Now, indulge me in an example of the sidetracks these tales allow me to wander off on. If you have never before heard of Sirius, except as a satellite radio company, you should. It’s the brightest star in the nighttime sky, located in the constellation called Canis Major. For non-Latin speakers, that’s Big Dog (canis is the Latin root of our word, canine) and Sirius is known colloquially as the Dog Star. Lest you think my meandering is self-indulgent, I’d ask you to remember this tidbit.
So, Black has escaped and the powers that be–the Ministry of Magic especially–are worried that he aims to kill again. More importantly, many fear his primary target is Harry. No one is saying why, but the reaction of officialdom to this possibility speaks for itself. In a school year during which third-year students, with appropriate permissions, can leave school grounds on the weekend, Harry is locked down like a coastal state in a pandemic.
But with a little help from Ron’s twin older brothers and his invisibility cloak, Harry gets out and learns two facts that infuriate him: Black was his parents’ close friend and he is Harry’s Godfather. What’s a young wizard to do but vow destruction of his enemy.
That, of course, requires the magical Judas to show up and the authorities have taken steps to make sure that doesn’t happen. Hogwarts–starting with the train ride–is now protected by Dementors. These creatures, employed primarily as guards at Azkaban prison, literally suck the joy out of people. Harry is especially sensitive to their presence and a new faculty member, Professor Remus Lupin, also a classmate of Harry’s folks, helps him learn how to ward them off. (Pay attention to that name, btw.)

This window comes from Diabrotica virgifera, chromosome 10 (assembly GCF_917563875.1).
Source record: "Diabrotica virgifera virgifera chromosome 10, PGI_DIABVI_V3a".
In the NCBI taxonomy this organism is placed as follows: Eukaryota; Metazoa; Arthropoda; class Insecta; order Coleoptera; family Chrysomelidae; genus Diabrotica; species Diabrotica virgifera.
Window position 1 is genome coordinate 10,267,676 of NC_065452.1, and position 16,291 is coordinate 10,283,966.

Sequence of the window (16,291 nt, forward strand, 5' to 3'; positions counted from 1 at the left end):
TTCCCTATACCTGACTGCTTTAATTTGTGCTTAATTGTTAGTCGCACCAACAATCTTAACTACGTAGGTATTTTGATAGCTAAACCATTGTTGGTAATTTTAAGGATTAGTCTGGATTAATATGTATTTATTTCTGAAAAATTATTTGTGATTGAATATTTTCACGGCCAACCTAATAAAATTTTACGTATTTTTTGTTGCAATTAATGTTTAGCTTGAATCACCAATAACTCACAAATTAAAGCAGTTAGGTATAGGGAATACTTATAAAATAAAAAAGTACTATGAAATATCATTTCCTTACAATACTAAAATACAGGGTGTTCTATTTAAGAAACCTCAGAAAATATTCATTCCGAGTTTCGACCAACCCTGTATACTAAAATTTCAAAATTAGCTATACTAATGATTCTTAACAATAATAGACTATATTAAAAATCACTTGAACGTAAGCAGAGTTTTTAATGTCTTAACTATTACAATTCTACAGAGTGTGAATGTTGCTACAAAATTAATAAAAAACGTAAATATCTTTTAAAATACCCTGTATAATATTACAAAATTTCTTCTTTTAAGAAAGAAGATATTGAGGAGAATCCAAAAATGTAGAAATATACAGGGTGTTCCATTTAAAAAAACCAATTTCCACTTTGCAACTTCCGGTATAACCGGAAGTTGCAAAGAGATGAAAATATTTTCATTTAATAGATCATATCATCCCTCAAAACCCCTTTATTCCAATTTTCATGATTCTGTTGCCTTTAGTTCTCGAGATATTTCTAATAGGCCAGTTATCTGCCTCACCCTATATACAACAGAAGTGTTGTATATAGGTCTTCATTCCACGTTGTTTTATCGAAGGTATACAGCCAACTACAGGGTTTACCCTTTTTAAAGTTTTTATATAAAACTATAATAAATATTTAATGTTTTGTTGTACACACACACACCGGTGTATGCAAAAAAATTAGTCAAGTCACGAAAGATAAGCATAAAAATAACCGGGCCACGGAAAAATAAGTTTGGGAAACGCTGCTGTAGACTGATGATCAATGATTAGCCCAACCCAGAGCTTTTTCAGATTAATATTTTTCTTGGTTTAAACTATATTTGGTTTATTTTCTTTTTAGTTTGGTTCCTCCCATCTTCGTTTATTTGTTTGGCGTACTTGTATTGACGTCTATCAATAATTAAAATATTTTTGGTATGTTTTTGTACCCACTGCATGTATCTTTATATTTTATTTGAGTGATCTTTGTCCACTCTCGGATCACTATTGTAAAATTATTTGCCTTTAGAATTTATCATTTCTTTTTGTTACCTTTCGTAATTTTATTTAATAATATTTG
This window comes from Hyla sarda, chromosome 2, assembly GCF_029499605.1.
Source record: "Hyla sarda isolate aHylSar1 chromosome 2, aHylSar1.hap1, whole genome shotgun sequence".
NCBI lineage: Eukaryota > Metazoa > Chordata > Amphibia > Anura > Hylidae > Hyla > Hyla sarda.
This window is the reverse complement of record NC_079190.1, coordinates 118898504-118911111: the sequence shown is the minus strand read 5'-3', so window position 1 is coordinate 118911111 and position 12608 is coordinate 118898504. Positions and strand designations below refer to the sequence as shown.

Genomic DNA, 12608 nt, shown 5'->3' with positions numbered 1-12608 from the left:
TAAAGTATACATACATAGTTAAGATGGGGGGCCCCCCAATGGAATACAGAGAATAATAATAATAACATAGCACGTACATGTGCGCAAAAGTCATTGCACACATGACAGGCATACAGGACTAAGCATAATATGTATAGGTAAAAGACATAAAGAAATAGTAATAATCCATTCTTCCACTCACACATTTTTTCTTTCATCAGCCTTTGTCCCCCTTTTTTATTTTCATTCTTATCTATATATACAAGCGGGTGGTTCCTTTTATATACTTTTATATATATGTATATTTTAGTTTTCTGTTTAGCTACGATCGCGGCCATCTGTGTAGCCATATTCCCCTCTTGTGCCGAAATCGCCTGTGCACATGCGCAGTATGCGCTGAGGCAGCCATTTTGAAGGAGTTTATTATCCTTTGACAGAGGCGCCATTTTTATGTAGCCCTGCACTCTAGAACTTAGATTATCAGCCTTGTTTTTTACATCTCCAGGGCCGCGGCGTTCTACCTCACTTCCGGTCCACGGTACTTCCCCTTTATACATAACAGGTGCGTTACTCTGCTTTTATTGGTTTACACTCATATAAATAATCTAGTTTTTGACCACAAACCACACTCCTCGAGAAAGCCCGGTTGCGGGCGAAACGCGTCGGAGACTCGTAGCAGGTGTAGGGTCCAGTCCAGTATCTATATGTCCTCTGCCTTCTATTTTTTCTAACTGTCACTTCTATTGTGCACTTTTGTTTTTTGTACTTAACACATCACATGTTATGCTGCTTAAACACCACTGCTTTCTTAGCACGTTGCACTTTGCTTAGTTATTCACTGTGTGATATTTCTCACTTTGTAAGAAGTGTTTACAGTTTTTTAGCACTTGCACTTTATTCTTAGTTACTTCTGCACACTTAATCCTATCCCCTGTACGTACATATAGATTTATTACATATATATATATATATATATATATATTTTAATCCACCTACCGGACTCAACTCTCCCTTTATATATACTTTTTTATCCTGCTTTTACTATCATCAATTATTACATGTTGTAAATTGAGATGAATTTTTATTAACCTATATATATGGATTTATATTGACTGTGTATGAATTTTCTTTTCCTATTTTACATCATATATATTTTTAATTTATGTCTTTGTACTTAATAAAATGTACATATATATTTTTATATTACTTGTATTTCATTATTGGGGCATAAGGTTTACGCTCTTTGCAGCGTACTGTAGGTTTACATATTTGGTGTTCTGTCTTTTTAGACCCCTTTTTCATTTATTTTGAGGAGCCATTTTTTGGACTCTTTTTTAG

This being a Potter tale, there are a couple of sub-plots involving pets and magical creatures that tie into the climactic events. It’s involved and I hate to spoil the fun, but basically the entire backstory of Harry’s immediate family emerges. In fact, except for a surrogate, Voldemort is almost entirely missing from this book.
That’s why I say it’s pivotal. From this point forward, the books lengthen considerably and grind inexorably toward a Manichean confrontation. Here we’re learning the balance of the foundational material we’ll need to follow the intricacies of the magical War of the Roses that follows. Except for the last 80 or so action-filled pages, this could be the quietest of the novels.
I don’t want to give away any important details, but I do want to circle back to language. Harry’s dad was part of a crew with Lupin, Black and another wizard named Peter Pettigrew. Lupin has a secret displayed right there in his surname. Add a not-so-silent silent ‘e’ and look it up. Just in case the point is missed, Lupin’s given name, Remus, makes him the twin brother of Romulus, the legenday founder of Rome. The twins were raised by a non-human surrogate mom.
Lupin’s friends have taught themselves a form of advanced magic to help him. They are, in a delighful portmanteau, animaguses. Look closely and you’ll see the last part is magus, the singular of magi, a word Christians should know from the Christmas story. The magic they’ve learned allows them to change into an animal at will.
If you’re putting the pieces together, I bet you can guess Mr. Black’s animal form.